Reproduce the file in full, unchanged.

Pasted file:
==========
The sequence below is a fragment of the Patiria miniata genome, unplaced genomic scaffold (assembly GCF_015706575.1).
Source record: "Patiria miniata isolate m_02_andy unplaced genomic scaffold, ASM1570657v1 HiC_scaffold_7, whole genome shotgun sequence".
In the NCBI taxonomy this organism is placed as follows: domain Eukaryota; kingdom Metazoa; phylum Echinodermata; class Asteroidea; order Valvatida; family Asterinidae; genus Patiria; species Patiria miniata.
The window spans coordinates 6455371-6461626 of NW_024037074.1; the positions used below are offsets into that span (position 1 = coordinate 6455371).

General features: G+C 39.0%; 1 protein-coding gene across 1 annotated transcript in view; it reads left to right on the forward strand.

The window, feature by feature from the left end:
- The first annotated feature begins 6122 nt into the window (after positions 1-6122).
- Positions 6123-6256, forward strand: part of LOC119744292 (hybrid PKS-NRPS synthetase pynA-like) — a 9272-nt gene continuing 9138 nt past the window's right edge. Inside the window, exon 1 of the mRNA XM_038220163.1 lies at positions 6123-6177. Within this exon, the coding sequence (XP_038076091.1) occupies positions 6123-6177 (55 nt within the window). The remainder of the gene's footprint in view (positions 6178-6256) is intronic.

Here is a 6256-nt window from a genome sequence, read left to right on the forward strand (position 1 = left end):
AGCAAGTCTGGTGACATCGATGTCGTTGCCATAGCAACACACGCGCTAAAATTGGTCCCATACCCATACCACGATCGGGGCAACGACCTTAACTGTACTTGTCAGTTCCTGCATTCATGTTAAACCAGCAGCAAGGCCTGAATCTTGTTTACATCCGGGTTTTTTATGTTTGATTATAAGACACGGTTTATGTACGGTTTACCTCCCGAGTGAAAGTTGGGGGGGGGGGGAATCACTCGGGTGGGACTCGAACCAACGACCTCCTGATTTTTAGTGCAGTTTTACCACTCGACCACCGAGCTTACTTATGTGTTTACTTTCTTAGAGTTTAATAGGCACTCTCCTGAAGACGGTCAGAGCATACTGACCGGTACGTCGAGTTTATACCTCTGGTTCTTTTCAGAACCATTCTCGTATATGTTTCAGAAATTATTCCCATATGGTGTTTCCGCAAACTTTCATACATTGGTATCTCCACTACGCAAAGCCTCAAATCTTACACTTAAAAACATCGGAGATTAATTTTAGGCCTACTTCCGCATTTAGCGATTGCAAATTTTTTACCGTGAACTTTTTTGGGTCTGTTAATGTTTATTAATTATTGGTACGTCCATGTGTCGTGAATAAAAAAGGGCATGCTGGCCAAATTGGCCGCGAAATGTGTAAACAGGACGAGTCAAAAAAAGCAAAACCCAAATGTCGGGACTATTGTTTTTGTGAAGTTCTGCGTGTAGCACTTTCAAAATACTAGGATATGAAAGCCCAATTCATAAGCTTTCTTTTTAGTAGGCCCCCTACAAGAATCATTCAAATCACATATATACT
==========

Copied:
The sequence below is a fragment of the Patiria miniata genome, unplaced genomic scaffold (assembly GCF_015706575.1).
Source record: "Patiria miniata isolate m_02_andy unplaced genomic scaffold, ASM1570657v1 HiC_scaffold_7, whole genome shotgun sequence".
In the NCBI taxonomy this organism is placed as follows: domain Eukaryota; kingdom Metazoa; phylum Echinodermata; class Asteroidea; order Valvatida; family Asterinidae; genus Patiria; species Patiria miniata.
The window spans coordinates 6455371-6461626 of NW_024037074.1; the positions used below are offsets into that span (position 1 = coordinate 6455371).

General features: G+C 39.0%; 1 protein-coding gene across 1 annotated transcript in view; it reads left to right on the forward strand.

The window, feature by feature from the left end:
- The first annotated feature begins 6122 nt into the window (after positions 1-6122).
- Positions 6123-6256, forward strand: part of LOC119744292 (hybrid PKS-NRPS synthetase pynA-like) — a 9272-nt gene continuing 9138 nt past the window's right edge. Inside the window, exon 1 of the mRNA XM_038220163.1 lies at positions 6123-6177. Within this exon, the coding sequence (XP_038076091.1) occupies positions 6123-6177 (55 nt within the window). The remainder of the gene's footprint in view (positions 6178-6256) is intronic.

Here is a 6256-nt window from a genome sequence, read left to right on the forward strand (position 1 = left end):
AGCAAGTCTGGTGACATCGATGTCGTTGCCATAGCAACACACGCGCTAAAATTGGTCCCATACCCATACCACGATCGGGGCAACGACCTTAACTGTACTTGTCAGTTCCTGCATTCATGTTAAACCAGCAGCAAGGCCTGAATCTTGTTTACATCCGGGTTTTTTATGTTTGATTATAAGACACGGTTTATGTACGGTTTACCTCCCGAGTGAAAGTTGGGGGGGGGGGGAATCACTCGGGTGGGACTCGAACCAACGACCTCCTGATTTTTAGTGCAGTTTTACCACTCGACCACCGAGCTTACTTATGTGTTTACTTTCTTAGAGTTTAATAGGCACTCTCCTGAAGACGGTCAGAGCATACTGACCGGTACGTCGAGTTTATACCTCTGGTTCTTTTCAGAACCATTCTCGTATATGTTTCAGAAATTATTCCCATATGGTGTTTCCGCAAACTTTCATACATTGGTATCTCCACTACGCAAAGCCTCAAATCTTACACTTAAAAACATCGGAGATTAATTTTAGGCCTACTTCCGCATTTAGCGATTGCAAATTTTTTACCGTGAACTTTTTTGGGTCTGTTAATGTTTATTAATTATTGGTACGTCCATGTGTCGTGAATAAAAAAGGGCATGCTGGCCAAATTGGCCGCGAAATGTGTAAACAGGACGAGTCAAAAAAAGCAAAACCCAAATGTCGGGACTATTGTTTTTGTGAAGTTCTGCGTGTAGCACTTTCAAAATACTAGGATATGAAAGCCCAATTCATAAGCTTTCTTTTTAGTAGGCCCCCTACAAGAATCATTCAAATCACATATATACT